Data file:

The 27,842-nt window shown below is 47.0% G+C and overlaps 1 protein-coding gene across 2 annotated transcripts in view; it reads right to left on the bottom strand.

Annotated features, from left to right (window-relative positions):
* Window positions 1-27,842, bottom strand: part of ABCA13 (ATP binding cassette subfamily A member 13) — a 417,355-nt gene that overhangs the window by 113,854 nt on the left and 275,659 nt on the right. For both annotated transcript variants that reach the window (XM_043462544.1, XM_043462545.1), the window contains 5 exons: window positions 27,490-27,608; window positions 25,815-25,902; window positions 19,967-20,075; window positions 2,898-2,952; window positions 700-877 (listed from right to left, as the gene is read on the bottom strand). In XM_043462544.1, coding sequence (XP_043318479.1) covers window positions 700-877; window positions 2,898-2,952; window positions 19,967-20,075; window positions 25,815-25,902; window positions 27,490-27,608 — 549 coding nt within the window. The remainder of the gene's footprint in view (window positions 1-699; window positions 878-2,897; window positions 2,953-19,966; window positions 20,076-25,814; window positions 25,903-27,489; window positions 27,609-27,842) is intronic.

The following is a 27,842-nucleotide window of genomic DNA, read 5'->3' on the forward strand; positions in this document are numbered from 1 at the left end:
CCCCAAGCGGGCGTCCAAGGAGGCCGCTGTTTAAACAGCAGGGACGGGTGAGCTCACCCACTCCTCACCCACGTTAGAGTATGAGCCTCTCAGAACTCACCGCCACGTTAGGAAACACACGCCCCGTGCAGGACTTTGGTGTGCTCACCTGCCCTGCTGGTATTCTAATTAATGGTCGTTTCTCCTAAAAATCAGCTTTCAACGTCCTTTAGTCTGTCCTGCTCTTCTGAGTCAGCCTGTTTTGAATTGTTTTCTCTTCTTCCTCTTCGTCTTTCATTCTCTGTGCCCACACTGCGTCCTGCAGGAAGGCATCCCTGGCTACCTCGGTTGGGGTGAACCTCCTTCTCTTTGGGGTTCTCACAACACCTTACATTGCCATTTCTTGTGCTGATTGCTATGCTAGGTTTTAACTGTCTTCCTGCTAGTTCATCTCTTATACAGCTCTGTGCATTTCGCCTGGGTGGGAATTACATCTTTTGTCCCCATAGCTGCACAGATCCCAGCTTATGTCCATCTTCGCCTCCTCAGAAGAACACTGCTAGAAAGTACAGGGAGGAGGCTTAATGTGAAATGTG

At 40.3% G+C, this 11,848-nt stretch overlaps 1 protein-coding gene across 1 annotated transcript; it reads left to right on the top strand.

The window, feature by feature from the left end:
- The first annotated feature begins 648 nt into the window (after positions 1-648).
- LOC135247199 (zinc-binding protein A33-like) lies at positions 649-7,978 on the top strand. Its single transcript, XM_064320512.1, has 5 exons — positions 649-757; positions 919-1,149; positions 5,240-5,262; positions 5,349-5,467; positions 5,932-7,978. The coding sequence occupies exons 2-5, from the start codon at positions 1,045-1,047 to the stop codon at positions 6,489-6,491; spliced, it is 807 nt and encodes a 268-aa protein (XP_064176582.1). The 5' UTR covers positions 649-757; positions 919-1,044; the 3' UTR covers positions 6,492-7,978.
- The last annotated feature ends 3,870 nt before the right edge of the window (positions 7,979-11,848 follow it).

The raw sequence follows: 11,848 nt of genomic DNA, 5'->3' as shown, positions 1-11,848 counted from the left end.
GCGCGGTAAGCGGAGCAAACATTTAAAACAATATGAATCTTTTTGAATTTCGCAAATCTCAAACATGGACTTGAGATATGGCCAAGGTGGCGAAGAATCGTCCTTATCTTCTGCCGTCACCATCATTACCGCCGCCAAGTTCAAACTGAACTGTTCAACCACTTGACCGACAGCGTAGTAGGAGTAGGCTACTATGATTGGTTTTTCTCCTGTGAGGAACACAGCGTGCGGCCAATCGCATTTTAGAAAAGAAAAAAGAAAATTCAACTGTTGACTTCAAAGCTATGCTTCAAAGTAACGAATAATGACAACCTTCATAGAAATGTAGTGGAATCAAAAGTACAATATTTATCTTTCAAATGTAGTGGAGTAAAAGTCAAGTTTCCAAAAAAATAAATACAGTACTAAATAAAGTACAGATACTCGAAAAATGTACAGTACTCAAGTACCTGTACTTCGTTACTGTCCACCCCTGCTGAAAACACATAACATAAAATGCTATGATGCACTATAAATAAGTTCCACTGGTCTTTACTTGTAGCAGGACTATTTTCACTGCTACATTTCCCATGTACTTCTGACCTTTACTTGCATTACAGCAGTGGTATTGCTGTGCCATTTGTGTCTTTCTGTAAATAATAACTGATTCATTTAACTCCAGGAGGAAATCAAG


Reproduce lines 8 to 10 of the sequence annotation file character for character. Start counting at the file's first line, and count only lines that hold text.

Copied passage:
- The first annotated feature begins 648 nt into the window (after positions 1-648).
- LOC135247199 (zinc-binding protein A33-like) lies at positions 649-7,978 on the top strand. Its single transcript, XM_064320512.1, has 5 exons — positions 649-757; positions 919-1,149; positions 5,240-5,262; positions 5,349-5,467; positions 5,932-7,978. The coding sequence occupies exons 2-5, from the start codon at positions 1,045-1,047 to the stop codon at positions 6,489-6,491; spliced, it is 807 nt and encodes a 268-aa protein (XP_064176582.1). The 5' UTR covers positions 649-757; positions 919-1,044; the 3' UTR covers positions 6,492-7,978.
- The last annotated feature ends 3,870 nt before the right edge of the window (positions 7,979-11,848 follow it).